The root of the Julian Calendar error is this: it presumed that the year was 365.25 days long, meaning that a leap year every four years would account for the decimal places and keep the calendar year in sync with the actual solar year.  As it happens, the year is more precisely 365.2422 days long, meaning that the seasons would slowly drift away from their calendar dates with the Julian Calendar -- for instance, by 1582, the Vernal Equinox was occurring on 11 March, rather than 21 March as is traditionally assumed.  So, the new Gregorian Calendar restored the Equinox to its traditional date by dropping 10 days that October of 1582.  It would try to remain accurate by modifying the reckoning of leap years: it would  have a leap year every year divisible by 4, except those divisible by 100 (most years such as 1700AD are not leap years), but if divisible by 400, remaining a leap year (so 1600AD was a leap year).  This is still a hair off, and some have suggested that we waive the leap year in 4000AD to fix the problem.

So, on this feast of a Catholic Doctor of the Church, we might recall, too, that the very calendar that tells us that it is 15 October 2017, was instituted by a Pope, and took effect the year of St. Teresa's death: 1582.

Live well!

Wednesday, October 11, 2017

Nestorianism, Ephesus, & Theotokos

Today was, after being instituted by Pope Pius XI in 1931, the Feast of the Divine Maternity of Our Lady.  It was established in honor of the anniversary of the great Council of Ephesus in 431AD, at which Our Lady was defined as Theotokos -- Mother of God -- and the Nestorian heresy was condemned.

In the liturgical calendar of 1970, this observance was combined with that of the Octave of Christmas, which already recalled the Motherhood of the Blessed Virgin Mary.

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Theotokos of Vladimir.

In 428 Nestorius, originally a monk from Antioch, was made Patriarch of Constantinople (428-431).  This eloquent and austere new Patriarch, his first Christmas as shepherd of the Imperial capital, preached that Mary was not the Mother of God!  Behold, the Nestorian heresy.  He, and the Nestorian heretics, claims that Christ is not actually God, but God only dwells in him as “in a temple” or “a garment.”  Thus, there are two persons in Christ – and Mary was only mother of the human person, not the divine.  Thus, she is not Mother of God, but only Mother of Christ!  This caused quite the stir in the area, as you might imagine.  A lawyer actually interrupted his homily in the Cathedral, and Nestorius would be faced down by a fellow bishop on the next feast of the Annunciation the following Spring.

Copies of these homilies reached the Patriarch of Alexandria, St. Cyril (Successor of St. Mark from 412-444AD), in 429, and St. Cyril immediately condemned the ideas and reported them to the pope, St. Celestine I (Successor of St. Peter from 423-432).  Nestorius, for his part, appealed to the Eastern Roman Emperor, Theodosius II (Reigned, 408-450).   The Pope, agreeing with St. Cyril, condemned the teaching of Nestorius, and threatened to depose him.  Nestorius, for his part, persisted, and this with the encouragement of Patriarch John of Antioch (Successor of St. Peter in Antioch from 428-442).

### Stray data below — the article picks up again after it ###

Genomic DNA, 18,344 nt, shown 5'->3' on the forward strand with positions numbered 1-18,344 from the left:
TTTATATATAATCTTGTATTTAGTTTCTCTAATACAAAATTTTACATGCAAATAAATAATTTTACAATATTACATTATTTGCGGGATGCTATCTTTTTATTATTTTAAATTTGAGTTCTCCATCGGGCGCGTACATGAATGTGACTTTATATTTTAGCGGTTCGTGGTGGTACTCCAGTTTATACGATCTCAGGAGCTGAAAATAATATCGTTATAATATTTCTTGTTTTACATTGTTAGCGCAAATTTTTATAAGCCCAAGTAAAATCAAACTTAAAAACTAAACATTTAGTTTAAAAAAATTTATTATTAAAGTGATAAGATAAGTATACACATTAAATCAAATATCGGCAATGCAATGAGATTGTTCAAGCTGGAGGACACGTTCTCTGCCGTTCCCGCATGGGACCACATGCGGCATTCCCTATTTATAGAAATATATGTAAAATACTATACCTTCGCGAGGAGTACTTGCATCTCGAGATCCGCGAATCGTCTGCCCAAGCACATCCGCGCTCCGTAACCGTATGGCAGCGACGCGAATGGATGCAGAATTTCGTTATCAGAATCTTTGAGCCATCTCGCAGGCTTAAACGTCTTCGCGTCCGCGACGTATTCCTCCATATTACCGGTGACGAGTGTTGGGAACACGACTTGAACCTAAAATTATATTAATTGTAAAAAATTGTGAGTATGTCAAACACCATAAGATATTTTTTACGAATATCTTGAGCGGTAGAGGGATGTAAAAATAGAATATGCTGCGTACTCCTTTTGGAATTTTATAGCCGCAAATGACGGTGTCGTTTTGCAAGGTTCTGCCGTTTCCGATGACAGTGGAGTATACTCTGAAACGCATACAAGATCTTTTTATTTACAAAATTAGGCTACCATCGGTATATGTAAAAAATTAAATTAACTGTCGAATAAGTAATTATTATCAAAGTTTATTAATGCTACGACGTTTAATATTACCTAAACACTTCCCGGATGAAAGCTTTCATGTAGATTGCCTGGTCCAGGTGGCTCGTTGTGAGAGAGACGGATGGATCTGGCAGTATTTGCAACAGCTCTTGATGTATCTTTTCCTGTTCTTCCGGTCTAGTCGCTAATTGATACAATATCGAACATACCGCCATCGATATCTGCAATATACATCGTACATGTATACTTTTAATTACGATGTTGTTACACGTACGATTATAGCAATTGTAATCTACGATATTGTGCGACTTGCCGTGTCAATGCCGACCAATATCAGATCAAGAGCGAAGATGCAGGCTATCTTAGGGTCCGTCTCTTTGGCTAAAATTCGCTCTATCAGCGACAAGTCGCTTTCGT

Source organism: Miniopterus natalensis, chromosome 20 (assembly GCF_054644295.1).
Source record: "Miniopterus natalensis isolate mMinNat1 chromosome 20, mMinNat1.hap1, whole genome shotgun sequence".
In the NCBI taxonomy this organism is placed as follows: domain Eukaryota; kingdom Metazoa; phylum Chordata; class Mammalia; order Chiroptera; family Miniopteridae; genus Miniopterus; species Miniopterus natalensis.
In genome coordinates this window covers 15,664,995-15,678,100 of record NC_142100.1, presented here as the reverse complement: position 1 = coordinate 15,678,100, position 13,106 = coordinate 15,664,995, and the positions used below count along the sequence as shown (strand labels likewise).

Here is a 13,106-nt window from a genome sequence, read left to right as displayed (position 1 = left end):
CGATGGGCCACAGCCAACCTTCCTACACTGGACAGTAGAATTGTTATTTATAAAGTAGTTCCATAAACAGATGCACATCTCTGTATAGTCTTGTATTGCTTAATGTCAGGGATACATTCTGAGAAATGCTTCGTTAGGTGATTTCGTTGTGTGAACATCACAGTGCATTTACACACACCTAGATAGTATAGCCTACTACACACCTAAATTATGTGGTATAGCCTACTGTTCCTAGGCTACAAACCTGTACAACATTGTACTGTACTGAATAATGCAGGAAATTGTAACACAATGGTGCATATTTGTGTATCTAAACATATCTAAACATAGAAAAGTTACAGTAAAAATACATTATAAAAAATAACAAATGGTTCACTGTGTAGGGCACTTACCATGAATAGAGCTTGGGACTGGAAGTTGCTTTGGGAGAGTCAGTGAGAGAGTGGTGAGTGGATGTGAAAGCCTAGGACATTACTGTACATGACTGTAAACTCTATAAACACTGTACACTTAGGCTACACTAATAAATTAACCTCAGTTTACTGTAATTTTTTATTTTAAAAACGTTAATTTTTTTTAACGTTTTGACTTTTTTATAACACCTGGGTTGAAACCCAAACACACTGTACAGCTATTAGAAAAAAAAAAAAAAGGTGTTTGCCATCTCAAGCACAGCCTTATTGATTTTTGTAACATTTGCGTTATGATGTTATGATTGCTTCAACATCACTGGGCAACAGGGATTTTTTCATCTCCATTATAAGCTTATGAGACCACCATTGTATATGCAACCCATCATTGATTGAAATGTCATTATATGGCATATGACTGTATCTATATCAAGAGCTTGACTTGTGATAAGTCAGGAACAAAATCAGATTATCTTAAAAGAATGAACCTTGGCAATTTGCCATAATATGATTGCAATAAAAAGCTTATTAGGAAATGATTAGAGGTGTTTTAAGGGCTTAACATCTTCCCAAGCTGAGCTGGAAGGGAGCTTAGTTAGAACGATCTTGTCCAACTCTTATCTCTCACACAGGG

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Ephesus today: the Library of Celsus.

The Emperor, Theodosius II, hoping to find a solution, summoned a general council – the Third – at Ephesus which met in 431.  St. Augustine was actually invited, but he had died by the time the invitation arrived.  After a delay, owing to the absence of John of Antioch, the council finally opened in the blazing heat of June 431, with Cyril of Alexandria presiding as legate of the Pope.  The Council carefully read the teachings of Nestorius, and quickly condemned them.  Nestorius himself was given three warnings to arrive and answer, but he refused, and was deposed as Patriarch of Constantinople.  The Council unanimously declared that Mary was, indeed, Theotokos!  Torch-lit processions and celebrations met the declaration in Ephesus.

A more thorough account of the Council can be found here: Old Catholic Encyclopedia: Council of Ephesus

Today, then, of all days, it is a joy to affirm that Jesus Christ is one person with two natures, human and divine, and that his Holy Mother, the Blessed Virgin Mary, is most certainly the Mother of God!

St. Mary, Mother of God, pray for us sinners, now and at the hour of our death!

Live well!

Tuesday, October 10, 2017

St. Francis Borgia, SJ

Today is the feast day of a great man that richly deserves better recognition, especially in the United States: St. Francis Borgia, SJ (+1572AD).


St. Francis Borgia by Alonso Cano, 1624AD.

St. Francis Borgia was, as his name implies, a member of the infamous Borgia of Spain that gave the Church two Popes: Calixtus III (reigned 1455-1458AD) and the more famous Alexander VI (reigned 1492-1503).  Indeed, St. Francis, the 4th Duke of Gandia, was the great-grandson of Alexander VI.  He served in the court of Emperor Charles V, also known as King Charles I of Spain, and his participation in the transfer of the corpse of the beautiful Empress Isabella of Portugal, wife of Charles V (I), in 1539, did much to confirm his earlier pious inclinations.  Still, he was married with eight children.  From 1539-1543AD he served as Viceroy of Catalonia, despite his relative youth (born in 1510AD).

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Empress Isabella of Portugal, by Titian.  Seeing this monarch in death cemented the conversion of St. Francis.

Upon the death of his wife in 1546, St. Francis Borgia sought entry into the relatively new Society of Jesus -- the Jesuits.  Indeed, his sanctity and administrative experience helped him rise to become the third Superior General of the Order, and one of its greatest, from 1565-1572AD.

Here was a great saint from a stock that had caused the Church scandal in the past.  God, indeed, brings great good even from evil!